16 votes

Are all fields in the universe we know of quantum fields?

Currently all fundamental fields are quantum, except for gravity. For this reason Quantum Gravity is a hot area of research, but the full Quantum Gravity theory has not been developed yet. Why not? ...
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16 votes
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How does canonical quantization work with Grassmann variables?

When you are dealing with Grassmann numbers you have a "left derivative" and a "right" derivative. A left derivative removes the variable from the left, a right derivative removes it from the right. ...
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  • 1,352
13 votes

Why can't $p^0$ change sign under a proper orthochronous Lorentz transformation?

Sometimes, diagrams are more useful than equations! Note that $p^2 = - (p^0)^2 + |\vec{p}|^2$ remains unchanged under any Lorentz transformation. Suppose that $p^2 < 0$ (say $p^2 = -1$). A plot of ...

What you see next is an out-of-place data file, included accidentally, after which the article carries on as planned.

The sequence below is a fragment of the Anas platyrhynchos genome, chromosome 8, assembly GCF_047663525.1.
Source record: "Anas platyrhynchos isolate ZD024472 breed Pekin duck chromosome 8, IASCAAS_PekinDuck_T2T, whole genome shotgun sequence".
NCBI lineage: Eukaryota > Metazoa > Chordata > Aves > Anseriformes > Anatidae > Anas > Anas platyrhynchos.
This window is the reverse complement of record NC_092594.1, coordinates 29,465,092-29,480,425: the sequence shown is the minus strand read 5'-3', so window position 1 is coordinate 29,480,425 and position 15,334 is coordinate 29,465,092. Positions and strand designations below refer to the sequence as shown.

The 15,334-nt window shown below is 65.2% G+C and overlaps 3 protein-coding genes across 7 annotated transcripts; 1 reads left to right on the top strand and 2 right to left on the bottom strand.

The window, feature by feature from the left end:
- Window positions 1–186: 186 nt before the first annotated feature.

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  • 20.9k
11 votes

Invariance of Action vs. Lagrangian in Noether's theorem?

No, they are not the same. To see why, even in classical mechanics, suppose we have symmetry transformation $q \rightarrow q + \epsilon K$ that leaves the Lagrangian invariant. This means that we must ...
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10 votes
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Classical field limit of the electron quantum field

The classical limit of bosonic quantum mechanical systems with both finite and infinite degrees of freedom is pretty well understood from a mathematical standpoint (with complete rigour, and for quite ...